While most countries worldwide stay shut to contain the coronavirus, some countries have begun easing travel restrictions and allowing entry for international tourists. But that doesn’t mean travel protocols won’t be followed. Some countries require 14-day quarantines upon arrival while others would start requiring visitors for a $3000 deposit like Cambodia. Debating about booking that flight? Check out these countries that are starting to reopen for international tourists:
Italy – June 3
Italy is one of the first European countries to reopen its borders. However, only tourists from the E.U, Monaco, and the United Kingdom are allowed entry.
Austria – Early June
Austria opened its borders for neighboring countries except for Italy. For now, only tourists from the Schengen area are allowed entry, and guests must do 14-day quarantine or provide a COVID-19 test that’s less than four days old, showing negative results.
United Kingdom – June 8
Tourists are required to submit a form with travel and contact details and are required to do 14-day self-isolation before traveling.
France and Germany – June 15
Tourists coming from the United Kingdom are required to do 14-day quarantine.
Greece – June 15
Greece is allowing entry for tourists from the E.U., Japan, Israel, China, New Zealand, and other countries that have contained the virus. The government released a list for 29 countries that do not require mandatory testing and quarantine. On the other hand, those not included in the list would have to follow the measures with up to 14 days of self-isolation.
European Union – July 1
The European Union, as a bloc, has allowed entry from tourists outside the Schengen area. They have approved 14 countries for travel including South Korea, New Zealand, Japan, Morocco, and Thailand.
Egypt – July 1
Egypt has begun welcoming international tourists again, after imposing a three-month travel ban on international flights. The country is opening its seaside hotspots like the Red Sea province, Sinai, and Marsa Matrouh to tourists who have scheduled flights beginning July 1. Fortunately, these spots that bring revenue for the country’s tourism are among the least affected areas in Egypt.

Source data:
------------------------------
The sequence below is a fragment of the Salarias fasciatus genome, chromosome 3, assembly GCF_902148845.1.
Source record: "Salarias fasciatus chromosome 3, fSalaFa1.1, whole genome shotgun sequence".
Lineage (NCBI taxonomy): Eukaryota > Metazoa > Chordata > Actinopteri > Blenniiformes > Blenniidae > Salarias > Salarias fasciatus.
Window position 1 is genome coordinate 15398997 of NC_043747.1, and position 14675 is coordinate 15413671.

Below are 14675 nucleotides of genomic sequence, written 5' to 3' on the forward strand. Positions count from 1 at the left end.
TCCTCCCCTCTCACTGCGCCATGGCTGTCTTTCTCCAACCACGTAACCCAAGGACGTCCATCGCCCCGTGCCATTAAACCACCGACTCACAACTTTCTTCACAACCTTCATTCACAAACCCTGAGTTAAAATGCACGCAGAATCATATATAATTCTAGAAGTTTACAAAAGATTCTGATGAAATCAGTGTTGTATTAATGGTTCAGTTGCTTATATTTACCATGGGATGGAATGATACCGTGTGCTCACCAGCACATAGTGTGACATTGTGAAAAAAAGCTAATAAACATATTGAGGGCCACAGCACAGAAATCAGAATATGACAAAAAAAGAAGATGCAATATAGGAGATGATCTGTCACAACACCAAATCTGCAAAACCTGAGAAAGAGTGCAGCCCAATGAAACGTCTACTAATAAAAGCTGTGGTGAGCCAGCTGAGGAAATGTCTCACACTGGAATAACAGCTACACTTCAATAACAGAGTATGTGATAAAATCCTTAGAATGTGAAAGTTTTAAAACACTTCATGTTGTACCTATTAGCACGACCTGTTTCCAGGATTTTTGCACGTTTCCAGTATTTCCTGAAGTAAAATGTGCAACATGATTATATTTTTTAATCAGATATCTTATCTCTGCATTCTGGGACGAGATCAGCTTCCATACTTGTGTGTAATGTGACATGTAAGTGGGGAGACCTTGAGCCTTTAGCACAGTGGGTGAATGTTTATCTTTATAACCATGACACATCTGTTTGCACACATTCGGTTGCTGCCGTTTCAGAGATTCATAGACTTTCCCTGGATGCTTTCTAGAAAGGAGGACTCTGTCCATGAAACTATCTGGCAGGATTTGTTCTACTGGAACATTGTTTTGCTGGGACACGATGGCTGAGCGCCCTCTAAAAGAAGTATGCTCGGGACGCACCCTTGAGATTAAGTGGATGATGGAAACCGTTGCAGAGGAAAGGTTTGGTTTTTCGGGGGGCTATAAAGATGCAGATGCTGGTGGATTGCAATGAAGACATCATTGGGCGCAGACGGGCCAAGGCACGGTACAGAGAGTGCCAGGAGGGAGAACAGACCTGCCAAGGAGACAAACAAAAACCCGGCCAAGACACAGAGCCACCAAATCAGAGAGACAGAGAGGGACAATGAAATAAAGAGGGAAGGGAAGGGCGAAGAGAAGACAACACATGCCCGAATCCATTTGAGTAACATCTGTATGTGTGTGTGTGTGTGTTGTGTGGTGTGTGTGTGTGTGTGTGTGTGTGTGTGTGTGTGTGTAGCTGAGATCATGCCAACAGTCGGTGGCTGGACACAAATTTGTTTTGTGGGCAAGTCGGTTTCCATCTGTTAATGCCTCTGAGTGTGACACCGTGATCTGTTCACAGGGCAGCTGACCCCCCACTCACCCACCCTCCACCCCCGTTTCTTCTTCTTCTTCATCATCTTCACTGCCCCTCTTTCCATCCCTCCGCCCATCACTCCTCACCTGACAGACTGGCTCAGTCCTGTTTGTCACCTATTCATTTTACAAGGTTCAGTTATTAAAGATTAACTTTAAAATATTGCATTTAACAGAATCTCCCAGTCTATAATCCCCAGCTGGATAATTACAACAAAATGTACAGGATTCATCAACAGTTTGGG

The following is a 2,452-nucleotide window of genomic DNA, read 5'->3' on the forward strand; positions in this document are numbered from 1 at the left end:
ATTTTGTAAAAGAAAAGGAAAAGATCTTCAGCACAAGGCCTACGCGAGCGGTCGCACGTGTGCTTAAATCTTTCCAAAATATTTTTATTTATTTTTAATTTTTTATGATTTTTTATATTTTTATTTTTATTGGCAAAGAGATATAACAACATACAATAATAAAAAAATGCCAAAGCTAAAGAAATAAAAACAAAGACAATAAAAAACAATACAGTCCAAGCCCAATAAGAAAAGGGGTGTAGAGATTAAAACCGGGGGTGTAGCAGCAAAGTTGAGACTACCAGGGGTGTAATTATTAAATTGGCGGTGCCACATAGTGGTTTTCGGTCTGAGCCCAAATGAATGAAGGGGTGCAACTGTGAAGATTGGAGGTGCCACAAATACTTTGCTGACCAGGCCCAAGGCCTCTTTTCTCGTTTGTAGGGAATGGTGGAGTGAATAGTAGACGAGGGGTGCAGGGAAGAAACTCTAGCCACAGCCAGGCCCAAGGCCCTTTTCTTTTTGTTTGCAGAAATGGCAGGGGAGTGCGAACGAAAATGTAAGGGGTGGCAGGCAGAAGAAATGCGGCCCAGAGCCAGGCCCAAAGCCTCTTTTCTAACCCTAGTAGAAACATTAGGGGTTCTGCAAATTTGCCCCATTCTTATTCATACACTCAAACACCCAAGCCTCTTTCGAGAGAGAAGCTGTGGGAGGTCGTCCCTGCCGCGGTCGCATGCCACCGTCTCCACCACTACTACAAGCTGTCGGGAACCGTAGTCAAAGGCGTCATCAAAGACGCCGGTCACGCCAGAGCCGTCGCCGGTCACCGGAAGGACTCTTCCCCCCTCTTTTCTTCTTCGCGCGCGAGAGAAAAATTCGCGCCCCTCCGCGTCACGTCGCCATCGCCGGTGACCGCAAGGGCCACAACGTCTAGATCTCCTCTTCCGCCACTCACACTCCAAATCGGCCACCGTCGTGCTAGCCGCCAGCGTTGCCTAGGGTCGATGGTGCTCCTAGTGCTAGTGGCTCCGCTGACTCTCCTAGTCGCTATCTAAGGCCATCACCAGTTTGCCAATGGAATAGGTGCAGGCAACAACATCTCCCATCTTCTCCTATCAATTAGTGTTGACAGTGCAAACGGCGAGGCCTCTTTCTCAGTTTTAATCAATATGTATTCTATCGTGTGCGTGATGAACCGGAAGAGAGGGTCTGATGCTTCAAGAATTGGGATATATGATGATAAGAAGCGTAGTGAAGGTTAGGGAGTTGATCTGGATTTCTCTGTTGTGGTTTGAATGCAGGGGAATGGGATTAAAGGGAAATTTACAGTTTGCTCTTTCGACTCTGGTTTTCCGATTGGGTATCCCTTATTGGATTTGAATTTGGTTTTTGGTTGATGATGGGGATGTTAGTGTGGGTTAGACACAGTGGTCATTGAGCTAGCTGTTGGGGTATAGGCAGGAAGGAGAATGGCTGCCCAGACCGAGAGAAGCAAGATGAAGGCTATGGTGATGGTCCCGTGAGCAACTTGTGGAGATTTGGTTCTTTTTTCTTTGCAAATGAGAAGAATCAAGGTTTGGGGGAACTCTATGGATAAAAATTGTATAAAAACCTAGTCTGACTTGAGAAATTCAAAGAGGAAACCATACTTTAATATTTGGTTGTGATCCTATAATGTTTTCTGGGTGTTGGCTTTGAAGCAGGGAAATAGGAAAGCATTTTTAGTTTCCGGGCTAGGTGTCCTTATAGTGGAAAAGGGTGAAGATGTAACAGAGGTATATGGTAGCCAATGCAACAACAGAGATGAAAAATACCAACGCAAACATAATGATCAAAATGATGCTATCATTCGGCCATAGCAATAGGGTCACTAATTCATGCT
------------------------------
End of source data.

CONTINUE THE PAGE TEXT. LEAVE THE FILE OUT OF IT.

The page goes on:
Restrictions for domestic travel in Africa have begun to ease but foreign tourists are still banned from visiting hotspots like South Africa, Kenya, and Botswana.
According to the Japan Times, Japan Prime Minister Shinzo Abe is considering making exceptions to its entry ban for countries like New Zealand, Vietnam, Thailand, and Australia. However, these are only exclusive for businesspeople and foreign residents. Included in the country’s basic plan is placing GPS data on visitors’ phones for contact tracing.
Taiwan has also opened its borders but only exclusive for business purposes.
Dubai – July 7
Dubai will begin reopening for both leisure and business travel on July 7. Tourists are required to submit a certification on negative COVID-19 test results or have to undergo testing at Dubai airports and provide a Health Declaration Form and international health insurance.
Maldives – July 15
Starting July 15, Maldives will open both inhabited and uninhabited islands for international tourists to staying in hotels, resorts, and leisure spots. They have lenient guidelines but tourists who may have COVID-19 symptoms are required to take a swab test.
Some helpful articles regarding travel:
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International Travel Might Not Go Back to Normal Until 2023, Experts Say